Even if an OTDR trace is not required, if IL or ORL tests do not meet specification requirements, an OTDR/fault finder must be used to determine why and where a problem or failure originates.
An improved approach would include an all-in-one tester that provides instantaneous troubleshooting without disconnection or reconnection. As soon as an IL and/or ORL value reaches a predefined threshold, the tester’s OTDR or fault finder would launch. The OTDR would provide a detailed view of the link with a table of all events. A fault finder would directly identify the worst issue (bend, connector, splice, and reflectance), avoiding a detailed interpretation of the trace.
For loss measurement, technicians usually work in pairs. One person is at each end of the fiber link. This improved testing strategy allows simultaneous IL, ORL, and OTDR tests either uni- or bi-directionally: one connection at each end. Auto-store and fiber incrementing adds more automation to further speed the acceptance process.
Maintenance and Troubleshooting
During the maintenance phase, technicians must check a transmitter’s output power and validate that the light at the receiver side is strong enough for the system to properly function.
Also, in case of high-BER issues, technicians should measure ORL from a central office or head end. If the power level at the receiver side and/or the ORL value is too low, then an improved strategy would have an OTDR that could locate and determine the extent of the problem (for example, a cable cut, macro-bend, or bad connector pair).
This all-in-one testing strategy would integrate a power meter, ORL meter, and an OTDR on a single port, enabling single-connection, one-button troubleshooting. This would greatly simplify and speed the troubleshooting process, enabling faster network recovery.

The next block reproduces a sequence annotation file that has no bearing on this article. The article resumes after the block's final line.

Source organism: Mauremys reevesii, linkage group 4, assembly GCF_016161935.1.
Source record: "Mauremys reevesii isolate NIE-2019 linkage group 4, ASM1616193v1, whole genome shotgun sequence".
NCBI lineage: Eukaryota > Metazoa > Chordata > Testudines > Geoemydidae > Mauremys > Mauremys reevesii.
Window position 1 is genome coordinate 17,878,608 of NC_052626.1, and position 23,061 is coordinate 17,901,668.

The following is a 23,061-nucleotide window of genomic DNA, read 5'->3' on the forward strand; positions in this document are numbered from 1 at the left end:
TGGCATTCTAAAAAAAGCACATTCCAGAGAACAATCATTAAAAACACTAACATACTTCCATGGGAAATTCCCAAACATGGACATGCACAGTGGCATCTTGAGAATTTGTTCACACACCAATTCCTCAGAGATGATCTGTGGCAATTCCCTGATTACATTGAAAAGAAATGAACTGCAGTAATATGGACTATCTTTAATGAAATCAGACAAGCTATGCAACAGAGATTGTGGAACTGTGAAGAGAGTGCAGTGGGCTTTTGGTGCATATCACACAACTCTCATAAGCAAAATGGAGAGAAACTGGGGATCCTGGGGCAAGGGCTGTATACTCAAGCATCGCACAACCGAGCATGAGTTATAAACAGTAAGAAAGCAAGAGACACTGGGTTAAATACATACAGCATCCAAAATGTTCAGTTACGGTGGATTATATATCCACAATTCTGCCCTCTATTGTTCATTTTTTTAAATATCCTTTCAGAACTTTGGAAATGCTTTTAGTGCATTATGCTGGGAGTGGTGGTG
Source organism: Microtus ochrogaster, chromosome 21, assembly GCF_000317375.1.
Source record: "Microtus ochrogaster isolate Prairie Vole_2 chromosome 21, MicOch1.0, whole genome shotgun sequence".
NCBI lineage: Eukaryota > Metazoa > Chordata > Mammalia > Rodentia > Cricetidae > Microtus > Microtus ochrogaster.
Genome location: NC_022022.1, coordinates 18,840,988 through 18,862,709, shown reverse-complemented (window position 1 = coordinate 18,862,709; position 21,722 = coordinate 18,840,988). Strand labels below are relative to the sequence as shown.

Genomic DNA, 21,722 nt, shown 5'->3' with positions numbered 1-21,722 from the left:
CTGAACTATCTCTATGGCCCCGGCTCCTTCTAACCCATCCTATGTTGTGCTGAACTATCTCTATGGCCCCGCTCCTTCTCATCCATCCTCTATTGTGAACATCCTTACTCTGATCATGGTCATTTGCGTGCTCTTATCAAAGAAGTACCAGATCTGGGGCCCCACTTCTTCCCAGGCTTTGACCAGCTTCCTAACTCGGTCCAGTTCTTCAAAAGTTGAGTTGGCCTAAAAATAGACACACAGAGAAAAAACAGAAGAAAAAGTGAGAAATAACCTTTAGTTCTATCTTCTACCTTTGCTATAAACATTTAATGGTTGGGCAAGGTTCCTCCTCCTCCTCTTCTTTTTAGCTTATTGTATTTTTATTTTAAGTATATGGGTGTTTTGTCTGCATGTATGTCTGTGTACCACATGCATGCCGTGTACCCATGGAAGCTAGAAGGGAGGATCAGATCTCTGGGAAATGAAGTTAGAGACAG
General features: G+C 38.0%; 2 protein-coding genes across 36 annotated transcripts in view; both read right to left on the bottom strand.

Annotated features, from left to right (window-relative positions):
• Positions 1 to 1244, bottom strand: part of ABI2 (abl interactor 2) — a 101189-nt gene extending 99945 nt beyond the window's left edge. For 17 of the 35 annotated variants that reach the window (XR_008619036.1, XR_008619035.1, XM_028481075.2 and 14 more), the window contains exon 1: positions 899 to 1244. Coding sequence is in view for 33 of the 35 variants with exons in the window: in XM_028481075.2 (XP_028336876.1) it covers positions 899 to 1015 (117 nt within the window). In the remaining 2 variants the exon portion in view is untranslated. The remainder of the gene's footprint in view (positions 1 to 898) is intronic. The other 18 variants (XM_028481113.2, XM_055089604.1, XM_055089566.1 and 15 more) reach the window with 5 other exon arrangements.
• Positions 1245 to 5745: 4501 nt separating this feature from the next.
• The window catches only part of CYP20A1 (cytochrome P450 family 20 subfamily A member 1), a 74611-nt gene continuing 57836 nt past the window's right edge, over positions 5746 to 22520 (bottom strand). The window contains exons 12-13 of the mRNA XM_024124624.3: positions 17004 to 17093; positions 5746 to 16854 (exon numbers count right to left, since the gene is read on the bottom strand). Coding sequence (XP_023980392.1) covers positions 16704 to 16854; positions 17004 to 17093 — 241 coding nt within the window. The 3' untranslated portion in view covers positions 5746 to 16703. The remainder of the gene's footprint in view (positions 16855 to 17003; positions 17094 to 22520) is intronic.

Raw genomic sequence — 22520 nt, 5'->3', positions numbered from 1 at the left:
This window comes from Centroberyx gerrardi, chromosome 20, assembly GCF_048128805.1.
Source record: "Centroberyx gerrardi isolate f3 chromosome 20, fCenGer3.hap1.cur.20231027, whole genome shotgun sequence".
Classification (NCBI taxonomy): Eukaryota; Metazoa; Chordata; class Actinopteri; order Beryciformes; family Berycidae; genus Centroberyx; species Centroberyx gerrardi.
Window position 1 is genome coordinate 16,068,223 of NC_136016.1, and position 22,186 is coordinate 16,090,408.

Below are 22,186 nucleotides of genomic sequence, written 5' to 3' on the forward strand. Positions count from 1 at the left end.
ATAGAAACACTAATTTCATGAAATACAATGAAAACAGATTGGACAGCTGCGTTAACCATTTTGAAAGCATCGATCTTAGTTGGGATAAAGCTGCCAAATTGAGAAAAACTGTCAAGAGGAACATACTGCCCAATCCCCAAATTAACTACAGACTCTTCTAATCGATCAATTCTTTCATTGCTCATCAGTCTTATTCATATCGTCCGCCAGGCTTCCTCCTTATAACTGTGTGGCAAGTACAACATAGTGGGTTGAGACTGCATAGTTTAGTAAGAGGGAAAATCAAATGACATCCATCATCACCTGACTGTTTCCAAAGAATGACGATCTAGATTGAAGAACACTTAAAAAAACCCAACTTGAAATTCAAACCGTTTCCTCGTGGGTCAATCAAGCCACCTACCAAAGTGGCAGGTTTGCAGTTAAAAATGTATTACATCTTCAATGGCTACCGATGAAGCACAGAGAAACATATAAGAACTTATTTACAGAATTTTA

Test Strategies Should Not Test Providers’ Patience
CapEx and OpEx are major concerns for network operators. An all-in-one test strategy simplifies and speeds up fiber testing while improving productivity by offering the features and benefits that makes technicians’ day-to-day jobs easier.
An all-in-one testing strategy is an investment not only for today’s requirements, but also for future needs. One example of such a system is called FiberComplete™ from JDSU. This system also streamlines reporting capabilities -- an especially important feature with a large number of fiber deployments.
The bottom line is simple: Today’s providers must increase technician and installer efficiency while reducing their expenses AND delivering great service to their end user. Fiber-testing strategies have evolved to meet their needs and improve the productivity of their field teams. So, now ONE technician is not quite as lonely as he or she used to be in the OSP.
Figure 1. OTDR measurement.
Figure 2. Bi-directional loss, ORL and OTDR testing.
Figure 3. Typical link acceptance procedure vs. JDSU FiberComplete™ procedure.
Insertion Loss (IL)
Power loss, in dB, of lightwave passing through the optical fiber under test (FUT). It is defined as the ratio of transmitted power to incident power.
Optical Return Loss (ORL)
A measure of the reflectance of a FUT which represents, what fraction of the incident lightwave signal is scattered back to the source. It is defined as the ratio, in dB, of the reflected power to the incident power from FUT.
Charlène Roux is a Product Line Manager for JDSU specializing in fiber network test applications and solutions. She has been in the Fiber Communications Industry for 5 years, involved in field portables, from market analysis to development and production. For more information about JDSU, please visit www.jdsu.com.
Tim Yount is a Product Marketing Manager for JDSU, specializing in fiber network test applications and solutions. He has been in the Fiber Communications Industry for more than 25 years, involved in production and lab as well as field and monitoring applications. He lives in South Portland, Maine. He has been with JDSU since 2004. For more information about JDSU, please visit www.jdsu.com.